But Canada is the home team this March, a point not lost with Emmerson. "The biggest challenge we face is still Canada." said the veteran winger from Williamsville North. "They play the same game every day, if you give them opportunities they always capitalize. You have to limit their chances and when you get them you have to finish. They don't let you take that second and third shot." So how about playing them as host country in the Olympics? "It's going to be a lot of extra adrenaline going in there playing against the Canadiens in Canada. They are going to want to play that much harder to win in front of their home crowd. You really have to go in there ready to battle."

One of the promising young players is Salamone, who was featured in an ESPN special three years back both for his talents and how he lost legs in his native Russia (a child of the Chernobyl disaster), he has worked his way back to a near berth on the national team. "I missed the whole last season, by far the longest streak not being on the national team." the 22 year old Grand Island resident said. "I knew I had a spot before, seeing I wasn't there and they won without a power forward. I've changed my game a bit, more mental hockey." There are three cuts left, coming in December before the squad takes a tune up trip to Nagano to play Japan, Norway, and either Korea or the Czech Republic.

Landeros came here from the Denver area while Yohe and his wife have moved to Rochester from Iowa to train and practice with their (hopeful) teammates. Landeros knows he hasn't made this team yet, a big reason he made the cross country trek to work out in Buffalo, seeing it enhances his chances. "I moved here, pretty much gave up my life to do this. I like everyone on the team, they're a lot of fun. Hopefully I'll be with them in Vancouver. It's different (here) than Colorado."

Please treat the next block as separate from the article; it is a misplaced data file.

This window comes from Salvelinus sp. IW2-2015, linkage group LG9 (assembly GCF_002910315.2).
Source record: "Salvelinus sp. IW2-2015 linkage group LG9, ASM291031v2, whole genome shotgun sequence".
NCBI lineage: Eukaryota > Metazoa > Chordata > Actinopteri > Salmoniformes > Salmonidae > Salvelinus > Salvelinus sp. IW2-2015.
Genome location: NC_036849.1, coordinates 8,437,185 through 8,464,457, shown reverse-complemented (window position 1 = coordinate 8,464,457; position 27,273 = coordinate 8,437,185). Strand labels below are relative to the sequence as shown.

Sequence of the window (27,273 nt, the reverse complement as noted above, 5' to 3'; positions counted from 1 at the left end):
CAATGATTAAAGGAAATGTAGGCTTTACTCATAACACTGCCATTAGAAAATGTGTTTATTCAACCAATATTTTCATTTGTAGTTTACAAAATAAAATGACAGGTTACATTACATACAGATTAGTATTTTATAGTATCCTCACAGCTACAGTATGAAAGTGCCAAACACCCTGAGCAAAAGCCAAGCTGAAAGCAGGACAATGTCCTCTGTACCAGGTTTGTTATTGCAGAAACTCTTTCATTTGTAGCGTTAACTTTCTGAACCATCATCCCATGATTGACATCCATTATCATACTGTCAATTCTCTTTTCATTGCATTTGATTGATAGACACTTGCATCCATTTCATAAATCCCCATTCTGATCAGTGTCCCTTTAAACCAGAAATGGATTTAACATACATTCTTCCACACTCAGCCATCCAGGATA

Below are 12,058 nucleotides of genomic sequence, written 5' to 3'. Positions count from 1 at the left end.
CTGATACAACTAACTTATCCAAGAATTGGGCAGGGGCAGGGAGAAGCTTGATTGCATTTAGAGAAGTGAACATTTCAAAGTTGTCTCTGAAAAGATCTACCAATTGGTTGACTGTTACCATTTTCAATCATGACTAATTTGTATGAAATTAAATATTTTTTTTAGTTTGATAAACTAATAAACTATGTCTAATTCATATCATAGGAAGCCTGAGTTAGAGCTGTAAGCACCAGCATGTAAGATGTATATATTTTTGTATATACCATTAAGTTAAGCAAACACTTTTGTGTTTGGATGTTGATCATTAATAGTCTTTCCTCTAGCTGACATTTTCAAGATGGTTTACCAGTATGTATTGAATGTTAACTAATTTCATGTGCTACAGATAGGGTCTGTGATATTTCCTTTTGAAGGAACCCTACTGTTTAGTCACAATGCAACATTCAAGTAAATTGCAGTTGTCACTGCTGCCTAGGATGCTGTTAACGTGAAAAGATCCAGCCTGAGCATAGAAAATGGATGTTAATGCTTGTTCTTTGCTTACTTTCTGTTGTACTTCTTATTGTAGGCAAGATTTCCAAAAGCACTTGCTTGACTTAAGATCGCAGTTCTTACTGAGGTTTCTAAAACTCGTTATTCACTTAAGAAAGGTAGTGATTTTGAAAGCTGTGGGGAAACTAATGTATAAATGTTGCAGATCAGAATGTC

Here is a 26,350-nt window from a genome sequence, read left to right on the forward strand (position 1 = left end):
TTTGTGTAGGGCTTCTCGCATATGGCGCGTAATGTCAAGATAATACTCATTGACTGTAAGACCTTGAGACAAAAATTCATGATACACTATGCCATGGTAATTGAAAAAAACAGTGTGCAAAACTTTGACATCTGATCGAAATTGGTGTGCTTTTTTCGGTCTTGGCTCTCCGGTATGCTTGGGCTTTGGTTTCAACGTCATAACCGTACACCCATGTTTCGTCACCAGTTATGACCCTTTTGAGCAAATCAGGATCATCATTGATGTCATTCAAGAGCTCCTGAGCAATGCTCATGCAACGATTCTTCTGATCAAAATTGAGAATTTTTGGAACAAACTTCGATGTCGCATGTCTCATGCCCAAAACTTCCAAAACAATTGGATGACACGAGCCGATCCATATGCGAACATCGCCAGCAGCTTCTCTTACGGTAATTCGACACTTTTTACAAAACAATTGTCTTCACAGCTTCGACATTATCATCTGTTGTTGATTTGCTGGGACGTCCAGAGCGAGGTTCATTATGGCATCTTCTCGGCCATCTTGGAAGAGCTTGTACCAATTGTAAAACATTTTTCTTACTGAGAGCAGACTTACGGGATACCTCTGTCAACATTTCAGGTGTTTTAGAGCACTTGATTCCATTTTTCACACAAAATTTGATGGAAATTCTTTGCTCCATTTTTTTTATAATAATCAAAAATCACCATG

Yohe makes the 130 mile round trip to the Pepsi Center three times a week to work out with Opfer and his team mates. "Our work outs here are really good. It also helps the team chemistry when we can all be together, we can drive each other. It's been really worth the drive." Yohe is in his sixth season but transplanted to Rochester eight months ago. "It's obviously a lot more of a hockey area than Iowa, it's been awesome. My wife was on board to make the move. I've got more ice time."

Norm Page is the father of the talented Adam Page and the USA Sled hockey national director. Page notes the incredible change in lifestyle and the thrill of watching his son represent his country. "I never thought Adam would have an opportunity to reach the level he has as an athlete, to reach that high level and watch him travel the world to compete. It's been an unbelievable feeling as a parent." Norm gives a lot of credit to USA Hockey for their support and dedication to this program. "USA Hockey has believed in these athletes and has taken it to a new level, they respect them as any other athlete." Norm feels confident that this team can achieve the ultimate goal. "I think this is the best team USA has ever fielded. The combination of youth and experience, they've worked hard and come together as a team. I think they have a really great shot to win Gold in Vancouver."